It may come as news to some, but Windows isn't always the best when it comes to real-time operations.
Mostly Windows' real-time performance lags are because pretty much everything you need to do in the OS doesn't need that sort of instant granularity, but there are cases sometimes when it matters -- especially, for example, when it comes to streaming video and audio, video and audio production and even games. Problems here can be exhibited through stuttering, dropouts, or pops and crackling with sound even when your system resources or network bandwidth don't appear to be taxed.
The spikes visible here show where latency is excessively high.
Part of the problem lies with how Windows handles requests from drivers for your hardware. By default, Windows tries to keep data flowing for any device that needs it, but if multiple devices all want to do something at the same time, Windows has to moderate who gets to do what. Typically this happens through interrupts, which allow devices to signal the processor that they need attention. At any time your computer could be handling hundreds (even thousands) of interrupts, and to ensure everyone gets a fair go drivers are coded to use what's known as a Deferred Procedure Call (DPC). Here Windows will acknowledge a request and then put it in a queue to be serviced at the first available opportunity. The queue is a first-come first-serve basis and means if you have a device streaming data needing attention, it needs to wait its turn.
Normally this shouldn't be a problem as each device gets limited attention from the CPU before moving on to the next request, so the delay isn't long enough to allow a video or audio streaming program's buffers to empty.
However drivers for hardware can sometimes be coded badly and allow the device they support to hog their time in the limelight from the CPU. The result is that the next DPC request can be delayed and, if that request is from a device streaming data, the delay can be long enough to cause dropouts and stuttering in programs that are waiting on data.
Solving latency issues
This is where a nifty little program called DPC Latency Checker bit.ly/2lnYFD comes in. It allows you to see in real-time the maximum DPC latency occurring on your system, in milliseconds. If you run it while using your normal programs, especially those that stream data, you'll get to see how quickly your system responds to DPCs. Streaming programs having a problem getting data will likely stutter or drop out at the same time you see a spike in the DPC Latency Checker.
If dropouts have been a problem, the good news is now you know why. The bad news is it's not necessarily easy to fix.
As mentioned above, poorly coded drivers are typically the source of DPC latency issues. Devices on the PCI bus are also prime suspects, as PCI interrupts (IRQs) are often shared between more than once device.
Finding the culprit is a matter of deduction. It helps that most common causes of DPC latency issues relate to devices that stream data: wired network controllers, wireless controllers, TV tuners and sound cards. In fact, wireless controllers are generally considered the number one culprit when DPC latency issues are encountered, so focus on this first.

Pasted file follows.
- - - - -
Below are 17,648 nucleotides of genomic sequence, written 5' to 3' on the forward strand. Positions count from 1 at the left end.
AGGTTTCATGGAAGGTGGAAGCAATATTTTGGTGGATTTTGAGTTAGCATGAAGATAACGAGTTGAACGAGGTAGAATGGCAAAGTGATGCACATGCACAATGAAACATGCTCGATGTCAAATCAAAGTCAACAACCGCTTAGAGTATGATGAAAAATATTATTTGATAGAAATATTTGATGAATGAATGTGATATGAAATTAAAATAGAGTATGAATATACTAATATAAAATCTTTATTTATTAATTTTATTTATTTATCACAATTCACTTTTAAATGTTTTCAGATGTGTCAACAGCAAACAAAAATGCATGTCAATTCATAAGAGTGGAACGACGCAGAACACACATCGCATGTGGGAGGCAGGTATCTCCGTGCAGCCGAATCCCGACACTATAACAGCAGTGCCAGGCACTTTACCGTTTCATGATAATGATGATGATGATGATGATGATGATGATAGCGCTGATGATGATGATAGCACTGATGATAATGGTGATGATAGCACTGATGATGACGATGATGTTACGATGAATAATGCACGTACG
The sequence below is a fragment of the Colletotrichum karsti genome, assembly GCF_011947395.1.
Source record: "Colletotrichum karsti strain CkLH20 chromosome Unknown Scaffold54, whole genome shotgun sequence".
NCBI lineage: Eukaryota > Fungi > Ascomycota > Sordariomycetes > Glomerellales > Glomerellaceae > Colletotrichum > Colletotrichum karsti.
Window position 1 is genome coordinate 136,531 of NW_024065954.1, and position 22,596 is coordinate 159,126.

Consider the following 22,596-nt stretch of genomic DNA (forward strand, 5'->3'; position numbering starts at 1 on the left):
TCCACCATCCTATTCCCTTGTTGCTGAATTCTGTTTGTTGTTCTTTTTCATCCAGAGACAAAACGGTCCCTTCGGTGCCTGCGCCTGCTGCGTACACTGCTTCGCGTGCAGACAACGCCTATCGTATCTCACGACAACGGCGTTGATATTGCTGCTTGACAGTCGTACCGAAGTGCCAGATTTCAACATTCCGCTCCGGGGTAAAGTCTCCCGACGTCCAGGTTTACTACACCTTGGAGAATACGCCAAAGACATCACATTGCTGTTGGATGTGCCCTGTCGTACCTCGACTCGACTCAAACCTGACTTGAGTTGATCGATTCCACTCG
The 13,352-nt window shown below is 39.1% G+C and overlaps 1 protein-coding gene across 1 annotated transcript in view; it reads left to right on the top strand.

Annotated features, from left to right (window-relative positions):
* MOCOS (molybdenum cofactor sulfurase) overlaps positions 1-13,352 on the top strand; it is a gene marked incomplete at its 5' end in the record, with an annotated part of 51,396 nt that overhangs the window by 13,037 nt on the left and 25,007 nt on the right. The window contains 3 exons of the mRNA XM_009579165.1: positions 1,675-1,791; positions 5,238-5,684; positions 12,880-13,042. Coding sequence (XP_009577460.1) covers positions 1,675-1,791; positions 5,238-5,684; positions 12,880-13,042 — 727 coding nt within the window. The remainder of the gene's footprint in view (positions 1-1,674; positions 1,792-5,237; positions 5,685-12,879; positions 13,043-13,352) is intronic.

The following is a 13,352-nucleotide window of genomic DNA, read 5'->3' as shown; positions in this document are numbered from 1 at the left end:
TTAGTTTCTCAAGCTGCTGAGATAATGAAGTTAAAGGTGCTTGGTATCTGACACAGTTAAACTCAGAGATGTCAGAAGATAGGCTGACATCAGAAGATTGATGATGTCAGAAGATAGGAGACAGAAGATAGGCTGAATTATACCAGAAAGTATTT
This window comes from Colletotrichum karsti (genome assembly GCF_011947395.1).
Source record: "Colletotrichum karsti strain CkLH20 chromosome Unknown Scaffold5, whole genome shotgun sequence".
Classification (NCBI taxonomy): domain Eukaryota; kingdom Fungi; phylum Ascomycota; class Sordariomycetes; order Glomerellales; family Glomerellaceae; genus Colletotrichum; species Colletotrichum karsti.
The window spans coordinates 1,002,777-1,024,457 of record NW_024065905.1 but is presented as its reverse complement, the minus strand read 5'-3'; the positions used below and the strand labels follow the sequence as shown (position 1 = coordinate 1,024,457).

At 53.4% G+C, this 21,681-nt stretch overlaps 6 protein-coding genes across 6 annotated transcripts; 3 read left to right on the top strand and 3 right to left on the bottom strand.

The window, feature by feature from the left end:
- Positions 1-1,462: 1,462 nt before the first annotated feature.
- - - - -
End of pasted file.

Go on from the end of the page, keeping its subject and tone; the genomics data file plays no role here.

In some cases, solving a DPC latency issue could be as simple as moving a sound, network or wireless card to another PCI slot in the computer.
If this isn't possible because the device is built in, as with laptops and modern PCs that pack USB, networking and sound controllers on the motherboard, the next best thing to try is to disable them in the system's BIOS. If you're not familiar with your PC's BIOS, you can typically enter it by holding the Delete key (though different vendors sometimes use different keys -- if need be, look it up in the manual). Then find the location for device management and disable from there.
If disabling via the BIOS isn't an option for whatever reason, the alternative is to disable suspects in the Windows Device Manager ('Control Panel > System & Security > System > Device Manager') and see if that fixes the latency issues. Simply right-click on a device and select 'Disable', then reboot. Note: be careful not to disable any device that's critical to your system, like storage controllers or display adapters.
If you happen to find a device at fault, updating to the latest driver for it may fix your issues. If it doesn't, there's really only one avenue left: get rid of the device and replace it with a different brand if it's a desktop, or leave it disabled if the device is integrated. Unless, of course, you can't live without it, for example the in-built wireless controller in your laptop.
Note that other causes of DPC latency include power saving modes on CPUs, like the C1E and C6 modes and Intel's EIST (Enhanced SpeedStep). So try disabling these in the BIOS also, especially if you have a desktop as these modes are less important than to a laptop.
A higher-performance timer
Another factor that can impact DPC latency is the system timer. Typically this is the TSC (Time Stamp Counter), but modern systems have a more reliable and higher resolution timer called HPET (High Precision Event Timer). HPET is known to increase DPC latency, and many tech sites recommend disabling HPET in the system's BIOS. However this isn't the whole story -- one of the functions of HPET is to help synchronise multimedia streams, facilitating smoother playback of video and audio. Think of it as HPET is useful for rendering multimedia streams, while DPC latency issues affect the stream itself.
In reality, the increase in DPC latency that HPET adds isn't an issue. By way of example, in our testing on an Intel Core i7-based system, the average DPC latency with and without HPET enabled was 90ms and 10ms respectively. Anything less than 100ms is good and, as the DPC Latency Checker states, anything up to 500ms is just fine.